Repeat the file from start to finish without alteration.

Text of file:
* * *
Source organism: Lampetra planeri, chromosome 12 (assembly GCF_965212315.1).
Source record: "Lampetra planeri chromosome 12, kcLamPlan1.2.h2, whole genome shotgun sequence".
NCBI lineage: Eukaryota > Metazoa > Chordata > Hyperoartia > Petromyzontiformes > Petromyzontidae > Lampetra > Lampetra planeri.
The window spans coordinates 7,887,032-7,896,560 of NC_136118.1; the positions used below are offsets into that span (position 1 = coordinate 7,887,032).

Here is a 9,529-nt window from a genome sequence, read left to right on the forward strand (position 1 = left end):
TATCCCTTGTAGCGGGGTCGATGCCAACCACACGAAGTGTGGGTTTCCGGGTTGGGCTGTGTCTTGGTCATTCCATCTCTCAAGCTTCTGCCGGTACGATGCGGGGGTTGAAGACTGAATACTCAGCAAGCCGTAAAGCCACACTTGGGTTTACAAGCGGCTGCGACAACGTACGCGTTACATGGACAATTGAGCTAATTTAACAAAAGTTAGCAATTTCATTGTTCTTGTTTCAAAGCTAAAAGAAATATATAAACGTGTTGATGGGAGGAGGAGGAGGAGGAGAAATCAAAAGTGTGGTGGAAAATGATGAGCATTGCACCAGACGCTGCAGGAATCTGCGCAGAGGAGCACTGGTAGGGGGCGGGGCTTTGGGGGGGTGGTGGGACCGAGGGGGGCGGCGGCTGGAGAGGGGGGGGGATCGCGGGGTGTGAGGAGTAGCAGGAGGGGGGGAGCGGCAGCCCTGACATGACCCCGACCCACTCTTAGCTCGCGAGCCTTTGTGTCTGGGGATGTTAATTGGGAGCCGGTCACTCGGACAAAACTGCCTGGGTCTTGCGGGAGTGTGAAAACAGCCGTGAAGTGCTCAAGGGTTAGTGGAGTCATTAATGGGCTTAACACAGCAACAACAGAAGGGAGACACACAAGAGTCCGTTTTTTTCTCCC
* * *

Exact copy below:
Source organism: Lampetra planeri, chromosome 12 (assembly GCF_965212315.1).
Source record: "Lampetra planeri chromosome 12, kcLamPlan1.2.h2, whole genome shotgun sequence".
NCBI lineage: Eukaryota > Metazoa > Chordata > Hyperoartia > Petromyzontiformes > Petromyzontidae > Lampetra > Lampetra planeri.
The window spans coordinates 7,887,032-7,896,560 of NC_136118.1; the positions used below are offsets into that span (position 1 = coordinate 7,887,032).

Here is a 9,529-nt window from a genome sequence, read left to right on the forward strand (position 1 = left end):
TATCCCTTGTAGCGGGGTCGATGCCAACCACACGAAGTGTGGGTTTCCGGGTTGGGCTGTGTCTTGGTCATTCCATCTCTCAAGCTTCTGCCGGTACGATGCGGGGGTTGAAGACTGAATACTCAGCAAGCCGTAAAGCCACACTTGGGTTTACAAGCGGCTGCGACAACGTACGCGTTACATGGACAATTGAGCTAATTTAACAAAAGTTAGCAATTTCATTGTTCTTGTTTCAAAGCTAAAAGAAATATATAAACGTGTTGATGGGAGGAGGAGGAGGAGGAGAAATCAAAAGTGTGGTGGAAAATGATGAGCATTGCACCAGACGCTGCAGGAATCTGCGCAGAGGAGCACTGGTAGGGGGCGGGGCTTTGGGGGGGTGGTGGGACCGAGGGGGGCGGCGGCTGGAGAGGGGGGGGGATCGCGGGGTGTGAGGAGTAGCAGGAGGGGGGGAGCGGCAGCCCTGACATGACCCCGACCCACTCTTAGCTCGCGAGCCTTTGTGTCTGGGGATGTTAATTGGGAGCCGGTCACTCGGACAAAACTGCCTGGGTCTTGCGGGAGTGTGAAAACAGCCGTGAAGTGCTCAAGGGTTAGTGGAGTCATTAATGGGCTTAACACAGCAACAACAGAAGGGAGACACACAAGAGTCCGTTTTTTTCTCCC